If you spend time with Ron Rodwell at the Canadian National Exhibition, he will likely ask you a few questions: What is your favorite attraction? What about your favorite ice cream? When was your first time at CNE?
Few people can beat a 95 year old. Its first year was in 1932, when admission cost a quarter, radios were mandatory technology in the electrical building, and Dufferin Gate was lit with hope: “Busy factories bring better times.”
He was five years old and it was the Great Depression. It was taken by Jesse’s grandfather because Ron’s father had mustard gas poisoning during the Great War and didn’t have that kind of stamina. His grandfather saved up some money for a tram ride home, and Ron drove bumper cars until they ran out of money. He remembers one day his mother was there with friends and ran the other way when she saw them because she knew they would run out of money.
“No one had a lot of money. It was hard for people.”
Since then, he has been here every August, except for the seven years when Aix was closed due to World War II and the pandemic. It’s 83 years old, and in most years he’s driven twice. Whatever happened in his life or in the world, it was always his great joy.
The last two summers had not been the same, but what could he do? “I was very disappointed that I couldn’t get to my exhibition,” he says. He enjoys the establishment in Toronto like a proud father at a parent-teacher party.
“They have mustard ice cream, have you seen that?” he says, pulling an article about noisy eating halfway through his trouser pocket, standing in the shadow of the Prince’s Gate. (This is a printed article. He does not have a mobile phone.)
The eight pockets of his cargo pants hold everything you need for the day, including the resume he brought in to save us “an hour and a half” of talking about his life after “The Ex” and his career in lumber, car parts and dry cleaners. In the other pocket are seven psychos, seven cartoons and seven lollipops, without which he never leaves the house. “I’m not superstitious,” he says.
He’s the guest of honor that day, waving to the crowd at the opening ceremony, trying to hear the speeches over the striking security inspectors picketing on the other side of the gate. Since he married Shirley, he has never been to the Ex without his wife, who is 88 years old. Her knees hurt so she didn’t come this year. He tries not to dwell on it, but she made a smart decision given the heat, he says.
“This is his favorite thing to do in the whole world,” Shirley says from their home in Burlington after four generations of Rodwells traveled to Aix on the GO train. I hope he’s having fun.
It passes halfway and talks about the buildings that were once here, where one could learn about countries on the other side of the world, such as “Tahiti, the mystical island of the South Seas.” Crowds gathered shoulder to shoulder to watch marathon swimmers, typing competitions, and see the latest “labor savings available to the urban housewife.”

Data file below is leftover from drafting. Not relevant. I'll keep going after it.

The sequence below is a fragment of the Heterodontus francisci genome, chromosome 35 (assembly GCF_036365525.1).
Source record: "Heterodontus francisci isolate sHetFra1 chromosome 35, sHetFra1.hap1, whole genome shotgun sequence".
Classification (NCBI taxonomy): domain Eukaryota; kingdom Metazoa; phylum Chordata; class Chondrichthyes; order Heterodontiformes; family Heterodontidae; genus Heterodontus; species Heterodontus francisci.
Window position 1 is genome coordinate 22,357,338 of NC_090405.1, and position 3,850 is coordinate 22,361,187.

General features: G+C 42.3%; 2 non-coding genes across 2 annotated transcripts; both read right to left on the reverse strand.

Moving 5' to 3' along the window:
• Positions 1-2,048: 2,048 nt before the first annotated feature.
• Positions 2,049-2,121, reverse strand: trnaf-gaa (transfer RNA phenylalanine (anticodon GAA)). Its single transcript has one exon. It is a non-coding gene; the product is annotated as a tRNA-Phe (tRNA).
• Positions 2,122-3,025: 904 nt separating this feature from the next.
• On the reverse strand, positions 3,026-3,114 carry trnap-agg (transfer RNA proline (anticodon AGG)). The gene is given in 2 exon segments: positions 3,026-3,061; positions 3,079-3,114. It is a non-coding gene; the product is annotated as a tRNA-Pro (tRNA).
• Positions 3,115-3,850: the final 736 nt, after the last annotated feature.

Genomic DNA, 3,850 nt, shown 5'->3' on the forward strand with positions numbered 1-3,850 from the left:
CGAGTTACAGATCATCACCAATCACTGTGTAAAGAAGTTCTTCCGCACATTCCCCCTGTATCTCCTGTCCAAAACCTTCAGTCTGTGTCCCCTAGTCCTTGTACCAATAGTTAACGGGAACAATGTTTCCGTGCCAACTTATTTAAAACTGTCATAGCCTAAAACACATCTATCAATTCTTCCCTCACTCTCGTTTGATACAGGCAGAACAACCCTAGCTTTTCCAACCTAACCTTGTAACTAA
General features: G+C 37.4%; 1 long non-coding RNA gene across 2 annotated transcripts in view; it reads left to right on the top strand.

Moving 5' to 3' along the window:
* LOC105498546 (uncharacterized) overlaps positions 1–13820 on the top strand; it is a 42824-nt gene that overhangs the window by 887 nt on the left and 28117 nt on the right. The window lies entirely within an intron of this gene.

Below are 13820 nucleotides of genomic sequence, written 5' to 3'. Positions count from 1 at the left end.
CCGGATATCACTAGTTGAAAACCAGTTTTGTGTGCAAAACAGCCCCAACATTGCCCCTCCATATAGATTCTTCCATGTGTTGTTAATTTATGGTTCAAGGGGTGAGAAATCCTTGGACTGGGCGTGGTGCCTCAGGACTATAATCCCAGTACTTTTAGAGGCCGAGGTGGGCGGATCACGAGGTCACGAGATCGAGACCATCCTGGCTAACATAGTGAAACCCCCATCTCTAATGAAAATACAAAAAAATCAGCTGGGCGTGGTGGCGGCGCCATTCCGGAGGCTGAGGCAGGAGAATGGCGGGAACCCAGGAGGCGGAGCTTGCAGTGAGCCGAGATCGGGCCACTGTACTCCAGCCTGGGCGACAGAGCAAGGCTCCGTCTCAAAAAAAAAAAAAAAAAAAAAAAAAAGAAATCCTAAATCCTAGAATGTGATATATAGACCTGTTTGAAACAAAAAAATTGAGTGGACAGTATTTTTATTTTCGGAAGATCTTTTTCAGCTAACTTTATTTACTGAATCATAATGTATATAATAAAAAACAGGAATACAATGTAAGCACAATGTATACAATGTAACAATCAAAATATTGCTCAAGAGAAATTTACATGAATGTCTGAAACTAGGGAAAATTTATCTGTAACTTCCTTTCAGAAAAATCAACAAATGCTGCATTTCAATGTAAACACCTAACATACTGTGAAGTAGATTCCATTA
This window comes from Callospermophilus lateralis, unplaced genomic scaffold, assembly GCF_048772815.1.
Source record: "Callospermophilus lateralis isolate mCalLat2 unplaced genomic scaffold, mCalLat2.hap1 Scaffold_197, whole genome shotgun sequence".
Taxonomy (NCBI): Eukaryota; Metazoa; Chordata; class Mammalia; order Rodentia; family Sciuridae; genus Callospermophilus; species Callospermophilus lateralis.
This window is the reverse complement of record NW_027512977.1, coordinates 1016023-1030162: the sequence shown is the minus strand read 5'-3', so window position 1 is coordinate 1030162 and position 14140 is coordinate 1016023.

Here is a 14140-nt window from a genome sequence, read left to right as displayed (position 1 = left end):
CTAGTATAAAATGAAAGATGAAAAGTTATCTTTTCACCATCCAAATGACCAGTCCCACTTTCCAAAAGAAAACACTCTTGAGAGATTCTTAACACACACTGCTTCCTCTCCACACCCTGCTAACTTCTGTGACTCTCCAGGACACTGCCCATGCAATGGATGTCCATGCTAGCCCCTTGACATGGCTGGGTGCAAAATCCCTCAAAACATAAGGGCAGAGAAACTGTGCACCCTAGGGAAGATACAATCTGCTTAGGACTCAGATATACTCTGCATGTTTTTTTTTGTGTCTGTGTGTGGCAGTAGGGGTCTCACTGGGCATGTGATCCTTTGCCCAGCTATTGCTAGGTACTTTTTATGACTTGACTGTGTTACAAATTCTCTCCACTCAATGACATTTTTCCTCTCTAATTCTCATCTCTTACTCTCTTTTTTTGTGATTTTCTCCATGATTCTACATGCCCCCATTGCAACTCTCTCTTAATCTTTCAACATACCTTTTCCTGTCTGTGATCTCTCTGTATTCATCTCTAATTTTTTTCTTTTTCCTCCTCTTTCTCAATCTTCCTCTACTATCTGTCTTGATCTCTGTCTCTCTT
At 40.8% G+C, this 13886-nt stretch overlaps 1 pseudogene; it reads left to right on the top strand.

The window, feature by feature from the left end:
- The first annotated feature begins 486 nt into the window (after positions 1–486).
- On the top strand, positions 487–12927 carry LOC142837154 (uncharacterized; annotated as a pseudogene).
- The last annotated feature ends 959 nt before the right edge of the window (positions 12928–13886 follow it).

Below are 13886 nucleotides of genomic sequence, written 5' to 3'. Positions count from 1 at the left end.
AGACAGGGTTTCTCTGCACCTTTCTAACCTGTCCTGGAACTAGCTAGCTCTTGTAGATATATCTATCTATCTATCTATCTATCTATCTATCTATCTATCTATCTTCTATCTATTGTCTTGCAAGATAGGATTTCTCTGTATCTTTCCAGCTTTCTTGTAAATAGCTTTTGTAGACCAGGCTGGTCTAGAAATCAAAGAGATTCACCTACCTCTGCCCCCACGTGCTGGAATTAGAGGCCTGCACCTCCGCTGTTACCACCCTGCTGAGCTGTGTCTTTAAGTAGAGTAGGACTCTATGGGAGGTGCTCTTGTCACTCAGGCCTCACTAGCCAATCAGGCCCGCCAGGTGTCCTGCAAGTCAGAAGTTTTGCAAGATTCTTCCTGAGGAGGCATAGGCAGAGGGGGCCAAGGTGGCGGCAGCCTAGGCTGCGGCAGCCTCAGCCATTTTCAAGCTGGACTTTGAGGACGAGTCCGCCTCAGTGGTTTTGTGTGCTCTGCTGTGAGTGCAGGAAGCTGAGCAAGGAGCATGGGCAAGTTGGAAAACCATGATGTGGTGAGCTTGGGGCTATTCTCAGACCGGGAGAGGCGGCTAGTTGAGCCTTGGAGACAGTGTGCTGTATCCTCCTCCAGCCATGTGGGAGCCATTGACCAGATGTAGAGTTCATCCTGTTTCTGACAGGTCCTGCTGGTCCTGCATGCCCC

“Isn’t it something? he says, pointing at the Mach-3, a pendulum-style ride the height of a mid-rise apartment.
– Do you want to continue? he asks his son John, patting him conspiratorially on the shoulder. When he was 83, Star spent the day with Rodwell and his wife at Ex. He drove bumper cars. He doesn’t ride the rides anymore, but he still enjoys walking halfway and looking at people.
“You know, my journey is coming to an end,” he says of his 95-year-old age.
He scans the food hall, studying the offerings. “I used to love those little donuts,” he says as he bites into a slice of pizza.
His grandson Joel quietly leaves to buy some.
Rodwell’s eyes widen as he returns with two bags of Tiny Tom Donuts. “They still got it, huh?” Donuts warm, freshly fried in the machine.
– Was there a composition? he asked. “There was always a line.”
Rodwell loves to tell stories. As we pass under the Sky Ride, he realizes he is telling the story he told me a few days ago. Which reminds him of a story about his stories. He was on a long road trip with his son John when he noticed that his son was marking something on a piece of paper. John ticked the box each time his father told an old story. (John, walking beside his father, shakes his head lovingly.) On the other side of the page, John was writing down new stories. At the end of the three-hour trip, Ron recited 24 classics and one new one. He told his wife and their Sunday morning coffee team about the count. Now every time he tells a hackneyed story, the ladies put ticks in the air. He is laughing. It’s not his fault that the stories need a good seasoning.
“You have to round it up, embellish it, make it better,” he says.
The Rodwells make their way to the children’s area, past a lone bucking mustang in a beer tent.
“You caught me too late for that,” he says.
Standing with his hands behind his back, he watches his daughter Stacey ride the little roller coaster with her great-grandchildren. That’s the whole point, he says. Who screams the loudest? he asked.
Before they leave, he visits the Guess Your Age stall. This is a tradition.
He pretends to be crazy when they guess 76. Rodwell claims he is 68. A small crowd has gathered. When they hear that he is 95 years old, they go crazy.
After 90 years of admiring rides, food and big band music, Ron Rodwell was a miracle at this point.
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